Oh gosh, no!

1Cor.15, Study Bible
The Order of Resurrection
…22For as in Adam all die, so in Christ all will be made alive. 23But each in his own turn: Christ the firstfruits; then at His coming, those who belong to Him. 24Then the end will come, when He hands over the kingdom to God the Father after He has destroyed all dominion, authority, and power.…

When Jesus ascended, He gave good gifts to men - the apostles and close disciples were given the power to even raise the dead. No mention of those who arose out of their graves.

As i posited before, those who appeared to many of Matt.27 may (if they remained in faith) have been part of the 144k later who were sealed of Israel.

Since He already appeared in the skies over Jerusalem during the time the temple was destroyed,

We read about them in the New Covenant- the New Jerusalem. These were the elect (the 144k) Hebrew Christians that God saved along with the gentile believers in Rev.7.

Matt.27 saints absolutely died again, since the "rapture" or "harpazo" did not happen AND will not happen literally.

Thank you.  ::smile::

P.S. faroukfarouk,

Yes, it's true. It's a Preterist pov.


Offline faroukfarouk

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Re: What happened to them?
« Reply #20 on: Wed Aug 01, 2018 - 10:18:32 »
3 Resurrections:

Oh gosh, no!

1Cor.15, Study Bible
The Order of Resurrection
…22For as in Adam all die, so in Christ all will be made alive. 23But each in his own turn: Christ the firstfruits; then at His coming, those who belong to Him. 24Then the end will come, when He hands over the kingdom to God the Father after He has destroyed all dominion, authority, and power.…

When Jesus ascended, He gave good gifts to men - the apostles and close disciples were given the power to even raise the dead. No mention of those who arose out of their graves.

As i posited before, those who appeared to many of Matt.27 may (if they remained in faith) have been part of the 144k later who were sealed of Israel.

Since He already appeared in the skies over Jerusalem during the time the temple was destroyed,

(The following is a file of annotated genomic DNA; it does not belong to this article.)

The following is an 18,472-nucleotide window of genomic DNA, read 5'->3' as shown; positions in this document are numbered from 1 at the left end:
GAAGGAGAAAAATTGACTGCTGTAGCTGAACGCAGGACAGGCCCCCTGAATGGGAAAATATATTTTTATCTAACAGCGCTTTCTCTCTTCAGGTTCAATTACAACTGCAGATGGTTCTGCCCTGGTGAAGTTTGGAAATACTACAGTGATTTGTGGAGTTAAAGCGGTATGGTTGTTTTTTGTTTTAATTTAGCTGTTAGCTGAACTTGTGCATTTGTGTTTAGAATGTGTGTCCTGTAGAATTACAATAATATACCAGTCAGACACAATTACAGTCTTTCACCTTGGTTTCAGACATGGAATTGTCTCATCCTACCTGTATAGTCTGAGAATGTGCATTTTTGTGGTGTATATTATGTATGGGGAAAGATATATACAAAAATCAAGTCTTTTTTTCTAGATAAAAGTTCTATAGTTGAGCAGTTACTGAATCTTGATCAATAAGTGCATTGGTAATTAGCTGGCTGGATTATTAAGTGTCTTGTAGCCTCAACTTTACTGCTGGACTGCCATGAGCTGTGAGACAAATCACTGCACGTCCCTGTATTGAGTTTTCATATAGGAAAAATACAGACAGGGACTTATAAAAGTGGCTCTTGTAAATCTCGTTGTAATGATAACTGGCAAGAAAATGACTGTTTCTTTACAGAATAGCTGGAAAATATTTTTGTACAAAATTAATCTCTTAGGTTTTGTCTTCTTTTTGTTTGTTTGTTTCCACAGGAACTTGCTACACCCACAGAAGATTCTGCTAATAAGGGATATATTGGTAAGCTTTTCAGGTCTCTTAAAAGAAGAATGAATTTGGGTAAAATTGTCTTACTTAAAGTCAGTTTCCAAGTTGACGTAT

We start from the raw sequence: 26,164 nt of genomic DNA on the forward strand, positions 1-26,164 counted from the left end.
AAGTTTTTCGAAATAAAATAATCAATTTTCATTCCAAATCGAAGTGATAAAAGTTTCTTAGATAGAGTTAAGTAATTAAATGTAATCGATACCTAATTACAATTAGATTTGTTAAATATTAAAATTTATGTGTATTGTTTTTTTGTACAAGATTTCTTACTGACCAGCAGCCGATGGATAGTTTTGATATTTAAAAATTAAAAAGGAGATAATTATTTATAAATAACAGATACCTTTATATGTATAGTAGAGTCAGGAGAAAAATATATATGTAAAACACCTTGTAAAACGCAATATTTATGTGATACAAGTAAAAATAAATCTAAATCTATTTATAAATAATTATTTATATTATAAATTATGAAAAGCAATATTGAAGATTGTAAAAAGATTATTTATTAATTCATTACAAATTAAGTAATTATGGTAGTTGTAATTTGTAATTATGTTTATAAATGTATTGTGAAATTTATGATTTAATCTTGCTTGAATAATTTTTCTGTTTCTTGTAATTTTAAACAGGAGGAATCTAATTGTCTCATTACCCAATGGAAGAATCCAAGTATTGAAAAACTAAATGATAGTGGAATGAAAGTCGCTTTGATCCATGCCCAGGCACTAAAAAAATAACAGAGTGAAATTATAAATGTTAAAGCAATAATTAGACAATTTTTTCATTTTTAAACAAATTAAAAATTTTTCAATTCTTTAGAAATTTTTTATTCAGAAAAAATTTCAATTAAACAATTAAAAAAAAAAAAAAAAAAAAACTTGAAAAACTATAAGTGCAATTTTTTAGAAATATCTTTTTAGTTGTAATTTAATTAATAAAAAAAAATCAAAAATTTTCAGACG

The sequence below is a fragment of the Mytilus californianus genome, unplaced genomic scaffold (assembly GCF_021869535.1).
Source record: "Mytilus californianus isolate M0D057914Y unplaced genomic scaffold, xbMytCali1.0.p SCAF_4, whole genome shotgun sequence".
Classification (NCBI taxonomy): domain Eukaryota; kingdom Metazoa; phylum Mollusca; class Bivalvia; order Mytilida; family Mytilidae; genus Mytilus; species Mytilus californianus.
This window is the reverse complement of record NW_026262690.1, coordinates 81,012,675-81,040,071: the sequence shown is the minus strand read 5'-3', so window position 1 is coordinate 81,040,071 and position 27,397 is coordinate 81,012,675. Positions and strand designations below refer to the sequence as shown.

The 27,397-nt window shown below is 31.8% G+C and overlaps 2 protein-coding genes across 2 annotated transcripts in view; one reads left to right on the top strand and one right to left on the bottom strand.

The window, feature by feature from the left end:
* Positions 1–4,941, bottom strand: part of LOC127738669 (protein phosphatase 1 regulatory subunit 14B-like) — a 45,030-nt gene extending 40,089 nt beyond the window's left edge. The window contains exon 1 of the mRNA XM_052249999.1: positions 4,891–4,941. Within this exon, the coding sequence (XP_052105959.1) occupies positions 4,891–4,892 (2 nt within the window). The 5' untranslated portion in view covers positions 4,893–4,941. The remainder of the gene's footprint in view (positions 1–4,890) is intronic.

We read about them in the New Covenant- the New Jerusalem. These were the elect (the 144k) Hebrew Christians that God saved along with the gentile believers in Rev.7.

Matt.27 saints absolutely died again, since the "rapture" or "harpazo" did not happen AND will not happen literally.

Thank you.  ::smile::

P.S. faroukfarouk,

Yes, it's true. It's a Preterist pov.
Okay thanks; I'm not too tied to labels but good to know.

Offline dpr

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Re: What happened to them?
« Reply #21 on: Fri Aug 03, 2018 - 08:53:36 »
When they came out of their graves, it means they were then resurrected. Nowhere does the Scripture say they continued to live among their brethren. It only declares they appeared to many. Like Ecclesiastes 12:5-7 teaches, when our flesh body dies, our flesh goes back to the earth where it came from, and our spirit goes back to God Who gave it. Our spirit is attached to our soul. Our spirit and soul can be detached from out flesh. This is why in 2 Cor.5 Paul taught that if our earthly house (flesh body) were dissolved, we have a building of God not made with hands, eternal in the heavens.

In 1 Peter 3, and 1 Peter 4, Peter showed how Jesus at His resurrection went to the abode of the wicked dead in hell and preached to the 'spirits in prison". That was prophecy that He would do that, leading the prisoners out of the darkness of the heavenly prison per Isaiah 42:7. It's possible those who appeared in Jerusalem may have been some of those "spirits in prison" that Jesus preached The Gospel to, and they believed, and came out.